How to check your account resource limits

This article shows you how to check your cPanel account's memory, CPU and process usage has remained within limits. To ensure fair usage of the server's resources by our users, we virtualise individual requests made by your account and monitor these requests to ensure they do not:

  • Use too much memory
  • Consume too much CPU time
  • Initiate (not spawn) too many processes

If your cPanel account (including it's websites) exceeds the limits set by the package you are on, then you may notice that pages may be slow to load, or may even result in an error message.

  1. Within cPanel >> Metrics - click CPU and Concurrent Connection Usage
    You'll likely see one of two messages:
    1. Your account has not been limited in the past 24 hours - there's no issue with you hitting your limits
    2. Your account has been limited in the past 24 hours - you'll need to investigate why you are hitting your account limits to understand if this is ok or not.
    3. There's also a possibility you'll see a message that says 'Your site might hit resource limits soon'.

      You'll normally see details about which limit was near being reached.

      This message indicates that your account has exceeded 90% of the available CPU, memory or entry processes within the last 24hrs.

      We'd suggest that you investigate further why your site might be near a limit - it's better to find and fix any issues with your site/code/caching before your site actually gets limited.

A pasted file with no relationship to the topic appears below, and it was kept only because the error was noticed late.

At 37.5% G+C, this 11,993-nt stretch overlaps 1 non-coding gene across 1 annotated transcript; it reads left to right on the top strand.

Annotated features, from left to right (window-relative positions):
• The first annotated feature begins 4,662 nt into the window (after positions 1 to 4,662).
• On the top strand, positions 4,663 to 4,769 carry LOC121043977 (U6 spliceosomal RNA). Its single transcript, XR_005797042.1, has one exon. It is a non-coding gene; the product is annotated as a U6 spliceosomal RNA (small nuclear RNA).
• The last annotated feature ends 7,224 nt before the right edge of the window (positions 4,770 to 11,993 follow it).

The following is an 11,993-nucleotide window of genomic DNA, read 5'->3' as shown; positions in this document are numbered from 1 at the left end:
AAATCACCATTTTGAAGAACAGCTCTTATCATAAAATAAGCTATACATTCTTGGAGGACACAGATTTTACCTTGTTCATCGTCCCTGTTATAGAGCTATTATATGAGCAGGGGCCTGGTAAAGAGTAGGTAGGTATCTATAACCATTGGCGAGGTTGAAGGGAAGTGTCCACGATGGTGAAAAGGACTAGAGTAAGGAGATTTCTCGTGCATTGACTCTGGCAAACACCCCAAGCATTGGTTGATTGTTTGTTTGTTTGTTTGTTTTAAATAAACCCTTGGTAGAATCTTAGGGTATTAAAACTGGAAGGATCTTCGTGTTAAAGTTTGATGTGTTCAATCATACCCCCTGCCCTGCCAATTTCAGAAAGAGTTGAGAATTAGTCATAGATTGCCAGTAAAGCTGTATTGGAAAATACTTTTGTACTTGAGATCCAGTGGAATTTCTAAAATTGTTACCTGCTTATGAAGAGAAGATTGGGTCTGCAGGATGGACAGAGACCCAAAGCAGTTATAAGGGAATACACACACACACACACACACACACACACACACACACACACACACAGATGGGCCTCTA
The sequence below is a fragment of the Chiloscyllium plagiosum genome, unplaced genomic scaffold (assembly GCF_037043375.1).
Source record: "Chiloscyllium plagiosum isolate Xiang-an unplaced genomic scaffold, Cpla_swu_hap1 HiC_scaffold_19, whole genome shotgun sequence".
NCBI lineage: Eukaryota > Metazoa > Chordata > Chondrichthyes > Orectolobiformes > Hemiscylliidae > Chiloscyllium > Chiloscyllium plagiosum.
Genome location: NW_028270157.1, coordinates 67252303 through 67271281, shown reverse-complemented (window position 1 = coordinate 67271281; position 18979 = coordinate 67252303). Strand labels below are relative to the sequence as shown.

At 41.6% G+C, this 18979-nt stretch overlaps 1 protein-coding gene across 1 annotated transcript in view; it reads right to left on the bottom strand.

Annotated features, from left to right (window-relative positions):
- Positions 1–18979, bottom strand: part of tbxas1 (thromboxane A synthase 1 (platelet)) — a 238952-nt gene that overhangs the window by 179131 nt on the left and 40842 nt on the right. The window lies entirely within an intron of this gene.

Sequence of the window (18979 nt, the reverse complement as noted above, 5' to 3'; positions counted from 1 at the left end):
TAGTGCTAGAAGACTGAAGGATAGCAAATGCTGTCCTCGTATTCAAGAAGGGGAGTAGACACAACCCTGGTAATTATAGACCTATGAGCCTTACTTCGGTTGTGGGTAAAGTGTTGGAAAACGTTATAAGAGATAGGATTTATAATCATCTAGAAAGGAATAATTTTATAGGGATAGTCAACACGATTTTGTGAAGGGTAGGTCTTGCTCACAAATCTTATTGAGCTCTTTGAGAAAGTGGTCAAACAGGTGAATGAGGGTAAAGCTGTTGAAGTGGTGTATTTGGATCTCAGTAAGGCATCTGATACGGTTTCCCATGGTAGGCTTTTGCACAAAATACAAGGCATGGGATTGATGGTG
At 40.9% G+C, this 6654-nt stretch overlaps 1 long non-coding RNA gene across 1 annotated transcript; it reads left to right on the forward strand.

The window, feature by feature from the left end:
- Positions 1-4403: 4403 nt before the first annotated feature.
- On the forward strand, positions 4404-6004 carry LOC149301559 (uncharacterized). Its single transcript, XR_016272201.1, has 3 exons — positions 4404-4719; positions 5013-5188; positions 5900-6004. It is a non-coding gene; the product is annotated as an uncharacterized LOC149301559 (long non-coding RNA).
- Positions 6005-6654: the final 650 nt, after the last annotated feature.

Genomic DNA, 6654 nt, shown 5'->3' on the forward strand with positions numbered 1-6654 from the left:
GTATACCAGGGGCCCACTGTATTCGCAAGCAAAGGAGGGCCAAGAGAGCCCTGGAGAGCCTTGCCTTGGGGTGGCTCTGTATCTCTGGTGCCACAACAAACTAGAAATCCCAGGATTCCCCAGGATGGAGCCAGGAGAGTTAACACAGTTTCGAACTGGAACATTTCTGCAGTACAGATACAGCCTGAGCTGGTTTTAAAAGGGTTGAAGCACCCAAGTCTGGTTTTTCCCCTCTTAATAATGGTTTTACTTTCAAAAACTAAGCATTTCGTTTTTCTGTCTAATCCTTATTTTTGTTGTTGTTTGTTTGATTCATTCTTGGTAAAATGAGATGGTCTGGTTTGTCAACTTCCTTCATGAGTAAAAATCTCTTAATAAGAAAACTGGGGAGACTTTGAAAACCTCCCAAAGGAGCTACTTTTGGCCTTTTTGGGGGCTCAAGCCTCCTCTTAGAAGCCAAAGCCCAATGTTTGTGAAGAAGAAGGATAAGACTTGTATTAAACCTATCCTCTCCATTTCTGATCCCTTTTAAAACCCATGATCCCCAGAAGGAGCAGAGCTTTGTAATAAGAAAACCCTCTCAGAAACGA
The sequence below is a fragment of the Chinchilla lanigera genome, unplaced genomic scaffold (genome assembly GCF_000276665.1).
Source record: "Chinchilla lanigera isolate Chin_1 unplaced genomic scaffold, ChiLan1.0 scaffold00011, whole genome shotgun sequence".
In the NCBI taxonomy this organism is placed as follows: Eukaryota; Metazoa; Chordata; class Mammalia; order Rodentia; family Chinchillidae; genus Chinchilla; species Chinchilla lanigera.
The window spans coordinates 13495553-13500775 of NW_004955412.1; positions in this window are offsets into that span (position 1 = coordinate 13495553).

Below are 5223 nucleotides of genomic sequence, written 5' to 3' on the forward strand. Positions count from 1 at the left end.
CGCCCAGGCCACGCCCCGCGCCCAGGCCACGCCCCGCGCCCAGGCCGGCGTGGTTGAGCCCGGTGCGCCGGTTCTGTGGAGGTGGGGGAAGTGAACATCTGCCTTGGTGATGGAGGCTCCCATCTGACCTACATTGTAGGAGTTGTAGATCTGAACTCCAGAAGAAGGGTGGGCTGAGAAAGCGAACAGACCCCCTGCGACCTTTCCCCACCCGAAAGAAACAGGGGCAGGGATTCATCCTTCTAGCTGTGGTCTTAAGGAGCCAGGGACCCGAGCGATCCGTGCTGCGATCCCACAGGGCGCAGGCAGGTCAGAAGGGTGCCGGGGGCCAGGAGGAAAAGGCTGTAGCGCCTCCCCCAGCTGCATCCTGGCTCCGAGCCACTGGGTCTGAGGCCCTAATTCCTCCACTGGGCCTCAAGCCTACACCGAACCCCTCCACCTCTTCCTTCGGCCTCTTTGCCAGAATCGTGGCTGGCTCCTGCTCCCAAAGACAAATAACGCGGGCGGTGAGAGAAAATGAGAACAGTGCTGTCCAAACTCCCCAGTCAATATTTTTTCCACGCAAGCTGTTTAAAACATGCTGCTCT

2. Clicking [Details] will give an overview of what was limited.
    The default time frame is Last 24 hours - but you can select from the drop-down list.
    Below this you'll see a number of graphs that visually represent the resource usage.
    CPU Usage - You are allowed to use up to the equivalent of an entire CPU core (100%). The most important factor here is the average usage - if you see the average hitting the maximum limit much of the time, then you need to address it.
    CPU is very prone to peak, and will often be one of the first resources to max out - so seeing the max value hit the limit is not a sign of a problem, and is entirely normal - of course you want to throw all the CPU power you can muster at any task your account is running!
    Physical Memory Usage - This is amount of RAM your processes and file cache are currently consuming. Memory management in Linux is sophisticated, and high memory usage doesn't necessarily indicate a problem, as objects may be retained in memory to improve performance.
    Input/Output Usage - This indicates the amount of data your processes have written to and read from the server's storage systems.
    IO Operations - This indicates the number of individual Input/Output operations your processes have requested. An operation might be opening or closing a file, connecting to the internet, or to a local service on the server.
    Entry Processes - This is the number of new processes your account creates. In the most simple terms, when you create a new connection to Apache, this is counted as an entry process. If your processes are very slow to run due to complexity, then a busy site may run out of available entry processes.
    Processes - This indicates the total number of processes that your user account is running. This number includes all Entry Processes so will always be higher than that number.
    Faults - This graph shows the number of faults being recorded by the system for Input/Output Usage (IOPSf), Entry Processes (EP), Physical Memory (PMemF), Processes (NprocF), CPU Usage (CPUf), IO Operations (IOf). We don't set limits on Virtual Memory (VMemF) so this will never show up on the final graph.
  3. A more detailed view can be found in [Snapshots] where you can choose a date and then snapshot time to view the processes running that caused the limit to be reached.


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